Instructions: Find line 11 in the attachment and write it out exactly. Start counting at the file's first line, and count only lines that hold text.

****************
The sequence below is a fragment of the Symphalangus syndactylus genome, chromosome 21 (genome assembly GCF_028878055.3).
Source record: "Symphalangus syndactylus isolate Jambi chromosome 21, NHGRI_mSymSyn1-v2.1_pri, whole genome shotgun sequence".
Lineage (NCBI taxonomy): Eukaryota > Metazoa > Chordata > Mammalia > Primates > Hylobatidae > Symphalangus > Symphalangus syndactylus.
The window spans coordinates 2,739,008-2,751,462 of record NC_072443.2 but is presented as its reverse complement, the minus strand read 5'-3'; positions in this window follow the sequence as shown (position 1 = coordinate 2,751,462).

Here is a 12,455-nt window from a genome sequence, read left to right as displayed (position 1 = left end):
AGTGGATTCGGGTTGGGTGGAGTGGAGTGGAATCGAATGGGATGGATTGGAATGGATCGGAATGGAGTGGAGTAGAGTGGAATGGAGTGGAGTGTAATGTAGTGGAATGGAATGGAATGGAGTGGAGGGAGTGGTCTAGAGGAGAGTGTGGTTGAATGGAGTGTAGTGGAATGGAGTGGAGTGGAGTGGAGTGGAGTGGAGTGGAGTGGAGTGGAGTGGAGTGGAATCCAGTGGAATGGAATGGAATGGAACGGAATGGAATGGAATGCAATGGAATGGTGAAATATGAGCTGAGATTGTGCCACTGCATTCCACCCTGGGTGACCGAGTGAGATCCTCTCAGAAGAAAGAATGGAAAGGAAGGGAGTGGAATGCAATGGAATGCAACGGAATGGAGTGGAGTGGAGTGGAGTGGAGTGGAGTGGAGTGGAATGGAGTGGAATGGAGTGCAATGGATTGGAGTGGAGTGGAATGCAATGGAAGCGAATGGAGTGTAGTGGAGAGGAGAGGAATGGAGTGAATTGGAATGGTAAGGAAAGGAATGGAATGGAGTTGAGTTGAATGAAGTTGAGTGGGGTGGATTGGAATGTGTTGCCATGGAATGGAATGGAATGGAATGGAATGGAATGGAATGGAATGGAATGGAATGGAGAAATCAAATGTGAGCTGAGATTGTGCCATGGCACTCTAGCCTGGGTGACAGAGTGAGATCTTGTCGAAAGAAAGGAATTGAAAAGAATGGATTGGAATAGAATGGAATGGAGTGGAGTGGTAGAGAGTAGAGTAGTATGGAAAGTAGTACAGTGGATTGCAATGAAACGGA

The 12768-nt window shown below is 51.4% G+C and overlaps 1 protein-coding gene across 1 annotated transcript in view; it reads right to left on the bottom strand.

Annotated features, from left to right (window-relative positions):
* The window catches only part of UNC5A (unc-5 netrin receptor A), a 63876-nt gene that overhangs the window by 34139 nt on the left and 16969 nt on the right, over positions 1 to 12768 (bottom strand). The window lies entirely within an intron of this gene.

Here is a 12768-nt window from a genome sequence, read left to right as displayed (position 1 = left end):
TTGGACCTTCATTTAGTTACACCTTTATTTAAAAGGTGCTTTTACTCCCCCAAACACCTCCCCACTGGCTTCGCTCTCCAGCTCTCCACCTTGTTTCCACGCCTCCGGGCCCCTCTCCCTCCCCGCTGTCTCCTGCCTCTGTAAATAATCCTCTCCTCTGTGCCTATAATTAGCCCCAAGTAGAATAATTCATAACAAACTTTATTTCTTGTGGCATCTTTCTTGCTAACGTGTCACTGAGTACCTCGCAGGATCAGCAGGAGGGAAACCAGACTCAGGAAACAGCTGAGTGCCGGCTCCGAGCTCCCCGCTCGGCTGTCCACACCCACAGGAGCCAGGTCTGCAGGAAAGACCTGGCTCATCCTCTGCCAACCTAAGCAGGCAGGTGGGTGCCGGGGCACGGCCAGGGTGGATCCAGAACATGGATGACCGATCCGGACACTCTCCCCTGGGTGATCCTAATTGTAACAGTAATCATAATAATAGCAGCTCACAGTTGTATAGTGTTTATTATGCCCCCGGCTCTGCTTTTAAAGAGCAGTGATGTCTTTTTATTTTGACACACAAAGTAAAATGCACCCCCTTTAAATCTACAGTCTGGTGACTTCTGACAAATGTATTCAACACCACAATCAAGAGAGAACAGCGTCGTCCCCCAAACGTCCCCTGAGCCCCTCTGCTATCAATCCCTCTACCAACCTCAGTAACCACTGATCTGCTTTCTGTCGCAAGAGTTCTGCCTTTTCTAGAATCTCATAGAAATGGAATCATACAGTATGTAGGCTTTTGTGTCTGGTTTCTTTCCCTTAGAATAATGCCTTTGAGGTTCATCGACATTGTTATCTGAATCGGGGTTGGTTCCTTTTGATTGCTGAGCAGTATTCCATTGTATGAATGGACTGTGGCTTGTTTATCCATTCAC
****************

TTGGACCTTCATTTAGTTACACCTTTATTTAAAAGGTGCTTTTACTCCCCCAAACACCTCCCCACTGGCTTCGCTCTCCAGCTCTCCACCTTGTTTCCACGCCTCCGGGCCCCTCTCCCTCCCCGCTGTCTCCTGCCTCTGTAAATAATCCTCTCCTCTGTGCCTATAATTAGCCCCAAGTAGAATAATTCATAACAAACTTTATTTCTTGTGGCATCTTTCTTGCTAACGTGTCACTGAGTACCTCGCAGGATCAGCAGGAGGGAAACCAGACTCAGGAAACAGCTGAGTGCCGGCTCCGAGCTCCCCGCTCGGCTGTCCACACCCACAGGAGCCAGGTCTGCAGGAAAGACCTGGCTCATCCTCTGCCAACCTAAGCAGGCAGGTGGGTGCCGGGGCACGGCCAGGGTGGATCCAGAACATGGATGACCGATCCGGACACTCTCCCCTGGGTGATCCTAATTGTAACAGTAATCATAATAATAGCAGCTCACAGTTGTATAGTGTTTATTATGCCCCCGGCTCTGCTTTTAAAGAGCAGTGATGTCTTTTTATTTTGACACACAAAGTAAAATGCACCCCCTTTAAATCTACAGTCTGGTGACTTCTGACAAATGTATTCAACACCACAATCAAGAGAGAACAGCGTCGTCCCCCAAACGTCCCCTGAGCCCCTCTGCTATCAATCCCTCTACCAACCTCAGTAACCACTGATCTGCTTTCTGTCGCAAGAGTTCTGCCTTTTCTAGAATCTCATAGAAATGGAATCATACAGTATGTAGGCTTTTGTGTCTGGTTTCTTTCCCTTAGAATAATGCCTTTGAGGTTCATCGACATTGTTATCTGAATCGGGGTTGGTTCCTTTTGATTGCTGAGCAGTATTCCATTGTATGAATGGACTGTGGCTTGTTTATCCATTCAC